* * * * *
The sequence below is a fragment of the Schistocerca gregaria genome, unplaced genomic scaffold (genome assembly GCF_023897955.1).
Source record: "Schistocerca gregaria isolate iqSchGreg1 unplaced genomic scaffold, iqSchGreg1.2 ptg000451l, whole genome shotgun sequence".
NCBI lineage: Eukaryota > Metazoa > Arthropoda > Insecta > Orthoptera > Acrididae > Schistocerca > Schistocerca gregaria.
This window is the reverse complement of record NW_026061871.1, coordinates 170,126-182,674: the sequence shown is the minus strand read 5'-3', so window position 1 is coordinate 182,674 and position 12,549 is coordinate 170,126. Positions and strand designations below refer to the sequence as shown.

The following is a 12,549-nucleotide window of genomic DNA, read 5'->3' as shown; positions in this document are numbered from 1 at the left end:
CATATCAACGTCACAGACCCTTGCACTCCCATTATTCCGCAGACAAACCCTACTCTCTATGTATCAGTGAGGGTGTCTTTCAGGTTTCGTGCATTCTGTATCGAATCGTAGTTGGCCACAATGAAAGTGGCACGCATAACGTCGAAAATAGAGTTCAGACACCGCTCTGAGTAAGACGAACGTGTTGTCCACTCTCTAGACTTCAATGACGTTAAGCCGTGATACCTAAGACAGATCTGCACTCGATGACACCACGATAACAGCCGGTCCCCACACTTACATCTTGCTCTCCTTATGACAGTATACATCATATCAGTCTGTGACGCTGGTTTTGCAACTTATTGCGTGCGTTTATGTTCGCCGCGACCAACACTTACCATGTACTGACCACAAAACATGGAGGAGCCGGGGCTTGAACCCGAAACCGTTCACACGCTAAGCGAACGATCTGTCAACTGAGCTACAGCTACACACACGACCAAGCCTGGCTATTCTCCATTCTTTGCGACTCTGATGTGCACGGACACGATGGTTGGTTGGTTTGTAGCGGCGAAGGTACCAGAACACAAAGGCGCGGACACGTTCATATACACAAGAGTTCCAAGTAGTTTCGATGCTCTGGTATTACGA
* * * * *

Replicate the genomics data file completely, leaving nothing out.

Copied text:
The sequence below is a fragment of the Schistocerca gregaria genome, unplaced genomic scaffold (genome assembly GCF_023897955.1).
Source record: "Schistocerca gregaria isolate iqSchGreg1 unplaced genomic scaffold, iqSchGreg1.2 ptg000451l, whole genome shotgun sequence".
NCBI lineage: Eukaryota > Metazoa > Arthropoda > Insecta > Orthoptera > Acrididae > Schistocerca > Schistocerca gregaria.
This window is the reverse complement of record NW_026061871.1, coordinates 170,126-182,674: the sequence shown is the minus strand read 5'-3', so window position 1 is coordinate 182,674 and position 12,549 is coordinate 170,126. Positions and strand designations below refer to the sequence as shown.

The following is a 12,549-nucleotide window of genomic DNA, read 5'->3' as shown; positions in this document are numbered from 1 at the left end:
CATATCAACGTCACAGACCCTTGCACTCCCATTATTCCGCAGACAAACCCTACTCTCTATGTATCAGTGAGGGTGTCTTTCAGGTTTCGTGCATTCTGTATCGAATCGTAGTTGGCCACAATGAAAGTGGCACGCATAACGTCGAAAATAGAGTTCAGACACCGCTCTGAGTAAGACGAACGTGTTGTCCACTCTCTAGACTTCAATGACGTTAAGCCGTGATACCTAAGACAGATCTGCACTCGATGACACCACGATAACAGCCGGTCCCCACACTTACATCTTGCTCTCCTTATGACAGTATACATCATATCAGTCTGTGACGCTGGTTTTGCAACTTATTGCGTGCGTTTATGTTCGCCGCGACCAACACTTACCATGTACTGACCACAAAACATGGAGGAGCCGGGGCTTGAACCCGAAACCGTTCACACGCTAAGCGAACGATCTGTCAACTGAGCTACAGCTACACACACGACCAAGCCTGGCTATTCTCCATTCTTTGCGACTCTGATGTGCACGGACACGATGGTTGGTTGGTTTGTAGCGGCGAAGGTACCAGAACACAAAGGCGCGGACACGTTCATATACACAAGAGTTCCAAGTAGTTTCGATGCTCTGGTATTACGA